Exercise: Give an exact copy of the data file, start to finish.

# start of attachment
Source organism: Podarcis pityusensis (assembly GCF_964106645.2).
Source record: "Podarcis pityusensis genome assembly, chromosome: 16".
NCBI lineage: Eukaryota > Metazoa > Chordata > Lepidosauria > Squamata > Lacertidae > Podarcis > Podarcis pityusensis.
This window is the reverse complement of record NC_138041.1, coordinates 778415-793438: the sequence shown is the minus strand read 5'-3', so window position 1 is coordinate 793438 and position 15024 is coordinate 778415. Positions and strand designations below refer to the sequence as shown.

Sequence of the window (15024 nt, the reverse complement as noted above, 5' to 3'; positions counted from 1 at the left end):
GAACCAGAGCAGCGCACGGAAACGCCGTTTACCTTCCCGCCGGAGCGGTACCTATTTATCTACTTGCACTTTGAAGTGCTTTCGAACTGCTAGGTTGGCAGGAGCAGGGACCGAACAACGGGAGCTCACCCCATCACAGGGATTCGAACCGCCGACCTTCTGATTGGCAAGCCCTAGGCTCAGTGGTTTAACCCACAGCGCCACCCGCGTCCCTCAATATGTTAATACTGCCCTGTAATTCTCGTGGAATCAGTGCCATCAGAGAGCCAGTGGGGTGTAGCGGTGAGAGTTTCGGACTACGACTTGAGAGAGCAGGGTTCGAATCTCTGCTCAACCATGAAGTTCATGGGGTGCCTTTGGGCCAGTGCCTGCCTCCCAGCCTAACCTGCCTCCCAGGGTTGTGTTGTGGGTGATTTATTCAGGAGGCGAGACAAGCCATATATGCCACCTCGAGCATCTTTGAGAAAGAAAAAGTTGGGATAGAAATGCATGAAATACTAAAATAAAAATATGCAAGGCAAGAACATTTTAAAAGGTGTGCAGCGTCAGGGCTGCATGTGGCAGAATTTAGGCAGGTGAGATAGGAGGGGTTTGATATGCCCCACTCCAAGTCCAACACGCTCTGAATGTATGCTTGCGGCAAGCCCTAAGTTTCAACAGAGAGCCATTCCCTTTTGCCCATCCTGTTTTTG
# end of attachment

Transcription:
Source organism: Podarcis pityusensis (assembly GCF_964106645.2).
Source record: "Podarcis pityusensis genome assembly, chromosome: 16".
NCBI lineage: Eukaryota > Metazoa > Chordata > Lepidosauria > Squamata > Lacertidae > Podarcis > Podarcis pityusensis.
This window is the reverse complement of record NC_138041.1, coordinates 778415-793438: the sequence shown is the minus strand read 5'-3', so window position 1 is coordinate 793438 and position 15024 is coordinate 778415. Positions and strand designations below refer to the sequence as shown.

Sequence of the window (15024 nt, the reverse complement as noted above, 5' to 3'; positions counted from 1 at the left end):
GAACCAGAGCAGCGCACGGAAACGCCGTTTACCTTCCCGCCGGAGCGGTACCTATTTATCTACTTGCACTTTGAAGTGCTTTCGAACTGCTAGGTTGGCAGGAGCAGGGACCGAACAACGGGAGCTCACCCCATCACAGGGATTCGAACCGCCGACCTTCTGATTGGCAAGCCCTAGGCTCAGTGGTTTAACCCACAGCGCCACCCGCGTCCCTCAATATGTTAATACTGCCCTGTAATTCTCGTGGAATCAGTGCCATCAGAGAGCCAGTGGGGTGTAGCGGTGAGAGTTTCGGACTACGACTTGAGAGAGCAGGGTTCGAATCTCTGCTCAACCATGAAGTTCATGGGGTGCCTTTGGGCCAGTGCCTGCCTCCCAGCCTAACCTGCCTCCCAGGGTTGTGTTGTGGGTGATTTATTCAGGAGGCGAGACAAGCCATATATGCCACCTCGAGCATCTTTGAGAAAGAAAAAGTTGGGATAGAAATGCATGAAATACTAAAATAAAAATATGCAAGGCAAGAACATTTTAAAAGGTGTGCAGCGTCAGGGCTGCATGTGGCAGAATTTAGGCAGGTGAGATAGGAGGGGTTTGATATGCCCCACTCCAAGTCCAACACGCTCTGAATGTATGCTTGCGGCAAGCCCTAAGTTTCAACAGAGAGCCATTCCCTTTTGCCCATCCTGTTTTTG